Veteran executive of both the biomass and hemp industry blasted the use of the term “biomass” by the nescient hemp industry during an interview with Cannabis Tech Media.
“Increasingly, I see companies refer to the dried hemp flowers as ‘biomass’ as they seek to buy or sell hemp bud, but the correct definition of biomass is the stalk and potentially spent bud (post extraction),” noted Ask A Hempster host Carell, also known as Carl Lehrburger. “Typically ‘biomass’ refers to non-food plant matter, including hemp and corn stalk residues, straws like wheat straw, coconut husks and seed hull, and woody biomass, which are all distinguished from the hemp flower and hemp seed, corn, and wheat kernels", he continued.
Technically, lignocellulosic biomass, which refers to organic matter composed of cellulose, hemicellulose, and lignin, and biomass, have become synonymous with a broad range of plant-based materials. In the municipal solid waste stream, biomass, or “green waste,” consists of food, and often leaf and yard residuals, colloquial with waste stream.
Carell should know. Along with brother Ed Lehrburger, he founded PureVision Technology, Inc. in 1992 to convert biomass into valuable bio-products. The pioneering company developed, and is scaling up, a new biomass conversion technology at their Fort Lupton, Colorado headquarters which rapidly turns biomass (non-food plant matter) into three intermediate biomass materials:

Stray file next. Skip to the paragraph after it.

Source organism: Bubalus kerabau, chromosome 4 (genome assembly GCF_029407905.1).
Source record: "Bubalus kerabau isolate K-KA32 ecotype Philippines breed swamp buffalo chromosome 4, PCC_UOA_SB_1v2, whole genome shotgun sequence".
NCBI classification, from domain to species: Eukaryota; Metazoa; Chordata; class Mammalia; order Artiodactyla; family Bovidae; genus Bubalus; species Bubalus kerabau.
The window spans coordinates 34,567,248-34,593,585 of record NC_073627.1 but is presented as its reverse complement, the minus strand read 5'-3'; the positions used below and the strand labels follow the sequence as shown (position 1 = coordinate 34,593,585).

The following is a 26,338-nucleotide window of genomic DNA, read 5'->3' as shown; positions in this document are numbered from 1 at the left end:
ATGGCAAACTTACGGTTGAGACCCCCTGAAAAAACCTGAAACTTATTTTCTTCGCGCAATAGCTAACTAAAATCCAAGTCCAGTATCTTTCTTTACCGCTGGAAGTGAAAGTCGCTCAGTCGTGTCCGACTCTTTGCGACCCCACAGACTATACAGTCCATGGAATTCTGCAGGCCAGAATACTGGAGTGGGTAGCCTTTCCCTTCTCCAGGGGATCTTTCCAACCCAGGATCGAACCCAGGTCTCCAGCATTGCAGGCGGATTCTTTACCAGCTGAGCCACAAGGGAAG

Cellulose (fiber and pulps)
Lignin (20% of the stalk)
Sugars (the two primary sugars in the stalk are xylose and glucose)
These intermediates are the foundation for the plant-based bio-economy, and each is the starting point for formulating and producing tens of thousands of bioproducts (as distinguished from fossil-based products).
“As someone with a background in the resource recovery, recycling, and hemp industry for decades, my advice for the hemp industry is to be more specific when referring to the major parts of the amazing hemp plant. For example ‘dried CBD bud’ refers to the dried flower and bud fraction without stalks and minimal stems; for example, <85% dried CBD-rich, low THC (prefer Cherry Wine) bud”, he said. “Looking at the cannabis plant we can further distinguish (1) marijuana, pot or ‘THC-rich’ varieties compared to ‘hemp’, high CBD, Low THC cannabis cultivars; (2) the three primary fractions (flowers, seeds, stalks without root); and (3) an application, market or product such as fiber, seed oil, cannabinoid extract,” Lehrburger stated.